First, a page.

GraphQL

GraphQL is a new API standard and offers a revolutionary approach to building data-driven applications. The project was first created by Facebook while they were shifting their mobile app from HTML5 to native mobile app.

Only In 2015 did GraphQL open to the public as an open-source project.

The major features and benefits of GraphQL urge you to rethink the way you build your clients’ apps and the way they communicate with backend servers to query or mutate data. For instance, GraphQL is:

  • A powerful query language used to communicate data between a client browser and a server.

  • An application-level query language rather than a database query language.

  • Platform-agnostic, whether on the server-side or client-side, GraphQL can embed itself seamlessly with many programming languages, provided an integration is in place (C#, Go, Java, Python, Node.js, etc.).

  • Database-agnostic, enabling you to connect GraphQL to any database of choice by providing the required hooks by GraphQL.

  • Dedicated to a declarative data fetching approach. Within a GraphQL query, you define exactly what data or fields you are querying for and what input filters you are sending. You compose a query from objects and sub-objects as per your needs.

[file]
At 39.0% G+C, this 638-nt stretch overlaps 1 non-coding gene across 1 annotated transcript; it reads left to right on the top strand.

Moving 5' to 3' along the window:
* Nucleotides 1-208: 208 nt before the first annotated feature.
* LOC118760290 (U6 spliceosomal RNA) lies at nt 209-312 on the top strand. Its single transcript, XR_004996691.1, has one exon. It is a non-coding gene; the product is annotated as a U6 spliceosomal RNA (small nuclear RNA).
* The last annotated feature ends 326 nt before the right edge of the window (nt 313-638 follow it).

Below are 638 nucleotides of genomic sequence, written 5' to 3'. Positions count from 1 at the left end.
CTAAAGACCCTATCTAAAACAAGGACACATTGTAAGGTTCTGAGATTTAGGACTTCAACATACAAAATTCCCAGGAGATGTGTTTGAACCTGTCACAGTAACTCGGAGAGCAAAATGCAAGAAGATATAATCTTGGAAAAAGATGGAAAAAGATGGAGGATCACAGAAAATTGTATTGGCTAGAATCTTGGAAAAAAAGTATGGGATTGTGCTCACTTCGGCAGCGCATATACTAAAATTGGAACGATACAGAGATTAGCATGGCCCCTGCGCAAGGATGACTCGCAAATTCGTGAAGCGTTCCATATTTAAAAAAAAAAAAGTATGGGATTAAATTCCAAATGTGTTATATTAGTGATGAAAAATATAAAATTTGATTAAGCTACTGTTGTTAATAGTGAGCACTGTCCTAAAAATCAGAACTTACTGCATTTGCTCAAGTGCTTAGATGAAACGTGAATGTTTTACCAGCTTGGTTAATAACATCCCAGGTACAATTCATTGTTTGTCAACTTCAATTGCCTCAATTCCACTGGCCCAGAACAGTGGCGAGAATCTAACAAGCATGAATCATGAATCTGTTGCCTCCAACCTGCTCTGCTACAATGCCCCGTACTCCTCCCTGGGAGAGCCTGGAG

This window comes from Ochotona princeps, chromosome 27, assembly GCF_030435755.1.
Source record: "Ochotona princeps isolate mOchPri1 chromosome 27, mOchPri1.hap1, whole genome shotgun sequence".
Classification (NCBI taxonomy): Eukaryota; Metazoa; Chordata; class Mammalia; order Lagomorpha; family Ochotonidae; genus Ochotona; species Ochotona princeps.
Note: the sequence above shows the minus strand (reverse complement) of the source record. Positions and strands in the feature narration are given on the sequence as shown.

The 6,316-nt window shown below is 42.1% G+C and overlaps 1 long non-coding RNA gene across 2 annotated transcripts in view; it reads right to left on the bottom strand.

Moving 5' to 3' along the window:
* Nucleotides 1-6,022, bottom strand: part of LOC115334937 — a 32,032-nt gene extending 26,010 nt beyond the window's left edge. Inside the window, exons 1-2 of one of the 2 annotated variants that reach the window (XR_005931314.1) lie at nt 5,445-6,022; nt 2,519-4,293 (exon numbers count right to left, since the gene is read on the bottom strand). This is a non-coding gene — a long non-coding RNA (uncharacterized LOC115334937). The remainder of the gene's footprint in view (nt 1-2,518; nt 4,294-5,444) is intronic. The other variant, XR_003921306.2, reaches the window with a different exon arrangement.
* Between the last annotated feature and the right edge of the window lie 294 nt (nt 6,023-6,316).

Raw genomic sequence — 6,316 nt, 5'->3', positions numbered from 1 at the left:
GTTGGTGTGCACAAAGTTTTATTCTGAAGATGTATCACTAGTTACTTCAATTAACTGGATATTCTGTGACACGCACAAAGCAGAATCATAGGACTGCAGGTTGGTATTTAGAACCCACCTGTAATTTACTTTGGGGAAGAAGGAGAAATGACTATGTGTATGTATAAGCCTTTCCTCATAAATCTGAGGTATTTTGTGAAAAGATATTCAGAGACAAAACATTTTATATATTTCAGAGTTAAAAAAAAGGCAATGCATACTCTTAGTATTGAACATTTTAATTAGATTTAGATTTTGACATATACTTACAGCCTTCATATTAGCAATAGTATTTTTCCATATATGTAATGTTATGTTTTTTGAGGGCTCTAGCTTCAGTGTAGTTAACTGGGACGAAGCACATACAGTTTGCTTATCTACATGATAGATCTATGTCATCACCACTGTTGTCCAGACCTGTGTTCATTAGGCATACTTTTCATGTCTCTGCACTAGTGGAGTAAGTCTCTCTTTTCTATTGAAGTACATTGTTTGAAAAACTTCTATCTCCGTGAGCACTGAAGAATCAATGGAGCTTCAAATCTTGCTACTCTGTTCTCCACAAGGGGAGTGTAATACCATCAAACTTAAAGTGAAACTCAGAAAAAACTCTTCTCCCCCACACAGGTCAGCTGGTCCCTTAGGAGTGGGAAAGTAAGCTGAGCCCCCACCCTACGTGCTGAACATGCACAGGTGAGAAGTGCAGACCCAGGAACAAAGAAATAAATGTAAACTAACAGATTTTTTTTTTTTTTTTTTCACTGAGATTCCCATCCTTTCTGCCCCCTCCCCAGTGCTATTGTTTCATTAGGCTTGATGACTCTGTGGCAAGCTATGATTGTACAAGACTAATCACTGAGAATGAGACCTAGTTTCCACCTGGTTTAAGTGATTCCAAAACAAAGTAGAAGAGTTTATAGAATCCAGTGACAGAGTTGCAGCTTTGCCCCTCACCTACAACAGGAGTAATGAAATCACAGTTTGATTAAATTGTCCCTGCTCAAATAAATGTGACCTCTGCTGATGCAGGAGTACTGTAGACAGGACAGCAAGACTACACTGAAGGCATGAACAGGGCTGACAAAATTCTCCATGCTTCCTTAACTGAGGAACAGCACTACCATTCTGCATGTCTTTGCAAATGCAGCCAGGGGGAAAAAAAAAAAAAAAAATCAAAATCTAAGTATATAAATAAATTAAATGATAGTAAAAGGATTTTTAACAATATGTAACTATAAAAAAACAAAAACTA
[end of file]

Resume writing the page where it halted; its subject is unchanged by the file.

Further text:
• An alternative to RESTful and a more flexible approach to manage data in your apps.

RESTful approach vs GraphQL approach

Let’s say that, in our app, we are tracking data about Books and Authors. With RESTful, you would define a REST API and expose multiple endpoints that a client app could communicate with.

For instance, you would define the following API endpoints:

  • /my-domain/Books — GET all books

  • /my-domain/Books/1 — GET book with ID = 1

  • /my-domain/Authors — GET all authors

  • /my-domain/Authors/1 — GET author with ID = 1

The cycle starts by requesting all books (/Books) in the library. With a book, you receive the Author ID. To get details about the author, you issue a new request to the REST API on a different endpoint (/Authors/1) to get the Author. With an author, you receive list of Book IDs written by this author. To get the details for a certain book, you issue a new request to the REST API on a different endpoint (/Books/1).

With REStful, the app is in continuous communication mode with the server to query the data and traverse it.

GraphQL is your saving grace. The above communication between the client and the server can be summarized with a single GraphQL query.

query {
	books {
		id
		name
		genre
		author {
			id
			name
			age
			books {
				id
				name
			}
		}
	}
}

The GraphQL standard allows you to build a graph of related data in the most efficient and concise way.

With a single query, you retrieve information about the books, the author of each book and all the books authored by that author.

In this series of articles (Part 1 and Part 2, we will build together a GraphQL Server API and a GraphQL Client app to communicate in a GraphQLful way.

Learning by example